The election night result returned possibly the most difficult result to handle for the Democratic Party and many progressives in living memory; the comparable equivalence of swallowing a pineapple whole. A candidate they had constantly underestimated and ridiculed was propelled to office in a result that wasn’t even close – yet their trail-blazing, first woman Presidential candidate won the popular vote with outstanding showing on the west coast states of Washington, Oregon and California. And on top of all this, a unexpected returned majority for the Republicans in both the senate and the house, giving President-elect Donald Trump a clear mandate and path to peruse his agenda.
Indeed, as a progressive myself, it felt like a kick in the guts to generations of struggle in the fight for racial, economic, environmental and social justice.
So how did Donald Trump win? The rust-belt. Long standing blue states Wisconsin, Michigan and Pennsylvania were turned red along with infamous swing-state Ohio, which has also felt the bite of lost manufacturing and the long-term decline of employment.
Millions of angry voters across these key states, which Hillary Clinton and the Democratic Party had taken for granted to the point that the presidential nominee hadn’t even stepped-foot in one of them since the beginning of the tumultuous campaign, put an ‘X’ beside the name of the candidate that promised to bring the establishment to its knees and one important thing: jobs.
Ultimately Clinton faced the backlash of a rural roar, with county after county that voted for Barack Obama in 2012 and 2008 returning 20%+ majorities for the Republican. But she also lost her core constituencies, with Donald Trump winning among white women by 2 to 1, and even higher in the rust belt. Additionally, and perhaps most shockingly, the Republicans witnessed an increase, not a decrease, among Latino and Black voters, with their support among black men aged 65+ surging.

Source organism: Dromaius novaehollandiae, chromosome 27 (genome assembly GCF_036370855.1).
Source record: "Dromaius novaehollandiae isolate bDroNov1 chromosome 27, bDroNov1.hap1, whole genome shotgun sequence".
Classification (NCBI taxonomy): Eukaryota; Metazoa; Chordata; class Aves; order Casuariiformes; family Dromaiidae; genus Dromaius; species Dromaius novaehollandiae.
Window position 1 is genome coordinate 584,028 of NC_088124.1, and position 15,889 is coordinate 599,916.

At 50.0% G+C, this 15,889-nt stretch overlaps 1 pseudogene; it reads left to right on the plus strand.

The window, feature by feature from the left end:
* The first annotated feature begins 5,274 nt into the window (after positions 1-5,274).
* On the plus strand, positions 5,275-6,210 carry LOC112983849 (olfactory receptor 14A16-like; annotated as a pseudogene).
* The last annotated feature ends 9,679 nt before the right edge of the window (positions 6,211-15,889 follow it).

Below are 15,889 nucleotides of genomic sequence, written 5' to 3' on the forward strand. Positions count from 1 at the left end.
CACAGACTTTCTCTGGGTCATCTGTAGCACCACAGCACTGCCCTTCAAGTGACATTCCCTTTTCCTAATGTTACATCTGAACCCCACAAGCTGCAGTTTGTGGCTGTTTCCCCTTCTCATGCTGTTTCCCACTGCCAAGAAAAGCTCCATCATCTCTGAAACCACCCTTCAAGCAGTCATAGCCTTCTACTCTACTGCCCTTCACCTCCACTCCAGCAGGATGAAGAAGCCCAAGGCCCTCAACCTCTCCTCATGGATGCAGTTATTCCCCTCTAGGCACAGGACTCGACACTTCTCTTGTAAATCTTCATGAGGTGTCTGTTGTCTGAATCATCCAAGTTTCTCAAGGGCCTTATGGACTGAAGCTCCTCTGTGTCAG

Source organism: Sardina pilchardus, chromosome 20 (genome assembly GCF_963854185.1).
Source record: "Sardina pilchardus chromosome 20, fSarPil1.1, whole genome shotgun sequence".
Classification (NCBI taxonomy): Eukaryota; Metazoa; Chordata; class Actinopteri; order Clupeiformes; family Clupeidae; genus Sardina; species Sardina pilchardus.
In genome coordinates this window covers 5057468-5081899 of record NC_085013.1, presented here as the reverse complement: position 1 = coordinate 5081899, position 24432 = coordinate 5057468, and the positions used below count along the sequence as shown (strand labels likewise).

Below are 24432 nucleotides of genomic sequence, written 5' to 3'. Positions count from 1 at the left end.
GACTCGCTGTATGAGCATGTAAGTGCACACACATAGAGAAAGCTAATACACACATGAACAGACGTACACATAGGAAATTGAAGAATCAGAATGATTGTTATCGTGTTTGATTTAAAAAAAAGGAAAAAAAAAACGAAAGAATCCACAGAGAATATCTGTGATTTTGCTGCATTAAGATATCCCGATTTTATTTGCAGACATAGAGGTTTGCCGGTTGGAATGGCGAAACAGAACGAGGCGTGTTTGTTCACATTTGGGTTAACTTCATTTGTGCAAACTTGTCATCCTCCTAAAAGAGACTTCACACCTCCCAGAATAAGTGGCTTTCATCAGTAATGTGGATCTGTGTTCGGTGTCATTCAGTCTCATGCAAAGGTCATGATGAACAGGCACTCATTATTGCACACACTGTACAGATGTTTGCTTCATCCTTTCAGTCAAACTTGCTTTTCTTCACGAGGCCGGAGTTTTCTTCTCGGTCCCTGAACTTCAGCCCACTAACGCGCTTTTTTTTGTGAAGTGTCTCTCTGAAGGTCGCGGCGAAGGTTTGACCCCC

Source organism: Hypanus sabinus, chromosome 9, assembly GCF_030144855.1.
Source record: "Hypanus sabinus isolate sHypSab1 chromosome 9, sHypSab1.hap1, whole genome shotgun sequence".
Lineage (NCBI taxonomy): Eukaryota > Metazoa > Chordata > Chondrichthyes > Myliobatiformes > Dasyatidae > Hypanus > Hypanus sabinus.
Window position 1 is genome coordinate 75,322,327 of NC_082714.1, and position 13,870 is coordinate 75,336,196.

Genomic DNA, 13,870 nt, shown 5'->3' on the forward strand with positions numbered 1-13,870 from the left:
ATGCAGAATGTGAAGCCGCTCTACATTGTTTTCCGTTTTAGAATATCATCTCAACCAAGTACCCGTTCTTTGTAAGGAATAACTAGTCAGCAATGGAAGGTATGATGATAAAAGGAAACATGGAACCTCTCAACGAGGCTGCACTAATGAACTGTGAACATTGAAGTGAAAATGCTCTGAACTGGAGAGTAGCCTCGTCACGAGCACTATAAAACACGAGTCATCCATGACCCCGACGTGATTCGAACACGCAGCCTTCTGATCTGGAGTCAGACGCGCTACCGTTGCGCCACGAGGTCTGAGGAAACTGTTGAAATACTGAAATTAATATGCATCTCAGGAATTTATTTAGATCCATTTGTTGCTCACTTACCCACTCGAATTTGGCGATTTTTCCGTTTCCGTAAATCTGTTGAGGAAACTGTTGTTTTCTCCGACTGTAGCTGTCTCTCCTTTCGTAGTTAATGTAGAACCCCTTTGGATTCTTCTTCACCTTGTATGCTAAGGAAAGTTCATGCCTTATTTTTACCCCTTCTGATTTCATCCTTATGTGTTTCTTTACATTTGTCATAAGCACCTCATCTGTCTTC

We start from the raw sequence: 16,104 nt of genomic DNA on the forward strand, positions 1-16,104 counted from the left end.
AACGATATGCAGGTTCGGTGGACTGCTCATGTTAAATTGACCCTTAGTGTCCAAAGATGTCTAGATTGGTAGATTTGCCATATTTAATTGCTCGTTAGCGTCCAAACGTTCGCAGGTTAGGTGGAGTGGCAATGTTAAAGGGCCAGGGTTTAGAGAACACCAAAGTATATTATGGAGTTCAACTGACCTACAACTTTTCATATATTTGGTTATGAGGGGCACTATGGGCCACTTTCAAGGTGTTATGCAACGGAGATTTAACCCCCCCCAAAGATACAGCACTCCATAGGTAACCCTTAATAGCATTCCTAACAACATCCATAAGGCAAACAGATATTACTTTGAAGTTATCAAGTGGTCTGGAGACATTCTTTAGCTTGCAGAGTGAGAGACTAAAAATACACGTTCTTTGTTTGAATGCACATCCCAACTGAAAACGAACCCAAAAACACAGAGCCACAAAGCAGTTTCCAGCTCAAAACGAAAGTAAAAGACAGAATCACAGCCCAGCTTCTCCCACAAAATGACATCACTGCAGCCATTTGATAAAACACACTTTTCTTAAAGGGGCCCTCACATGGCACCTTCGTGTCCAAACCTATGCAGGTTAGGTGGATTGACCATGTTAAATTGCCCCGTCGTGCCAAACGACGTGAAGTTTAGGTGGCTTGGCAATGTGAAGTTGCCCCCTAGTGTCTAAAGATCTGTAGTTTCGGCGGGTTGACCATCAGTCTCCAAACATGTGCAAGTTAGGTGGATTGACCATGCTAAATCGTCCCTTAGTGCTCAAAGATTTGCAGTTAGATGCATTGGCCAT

Why? How? Had these voters not been watching the same campaign the rest of the world seemed to be seeing? Yes. They had. But one thing the Democratic Party and the media failed to understand is voters were less interested in words and personality, and more interested in which candidate acknowledged and understood their pain. The pain of losing a job and an income. When they measured this up, they chose Donald Trump. After years of being taken for a ride by what they perceived as an arrogant metropolitan establishment, they had their man. A man who looked at the rates of depression and suicide in these states following their economic collapse, and tapped into an underbelly of pure, white-hot anger.
Whether Donald Trump truly understands the pain of working class people is, of course, highly questionable. The details of exactly how he’ll bring jobs back to America remains sketchy. But that doesn’t matter. His words don’t matter. What matters is he acknowledged their pain and anger, and because of that they elevated him to the presidency.
Could the Democrats have incited the same passion? Absolutely. Could it have been Hillary Clinton? Questionable, as Hillary Clinton, despite her obvious superior qualifications, readiness and exposure to the job of President is none the less viewed by working class and millennial Americans as the poster child of the very establishment that brought about the detrimental trade deals and economic decisions that laid the foundations for mounted inequality. Trade-sceptic and progressive Democrat (now Independent) Bernie Sanders performed exceedingly well in these states, winning the state of Michigan in the Democratic primary.
West Virginia, another state that has felt the pinch of harsher economic times, whilst one of the most pro-Trump on the same day voted a Democrat as governor. Jim Justice, a billionaire coal miner and newcomer to the Democratic Party, trounced his Republican opponent with a focus on jobs. His campaign motto? “Jobs. Jobs. Jobs”. Justice stood in contrast to the Democratic establishment on many issues, and won over many Republicans, Independents and held the traditional blue-collar Democratic electorate. Proof, if any, voters don’t care about words, personality or even party – they just want someone who seems like they care about them and their struggles.
If the Democratic Party is to win again, and reclaim its place as the party of working America, it needs to listen to the pain of the rust belt, and the roar of rural America. And, perhaps most importantly, it must never, ever again underestimate Donald Trump.
– Bennett Morgan, Capital HardTalk.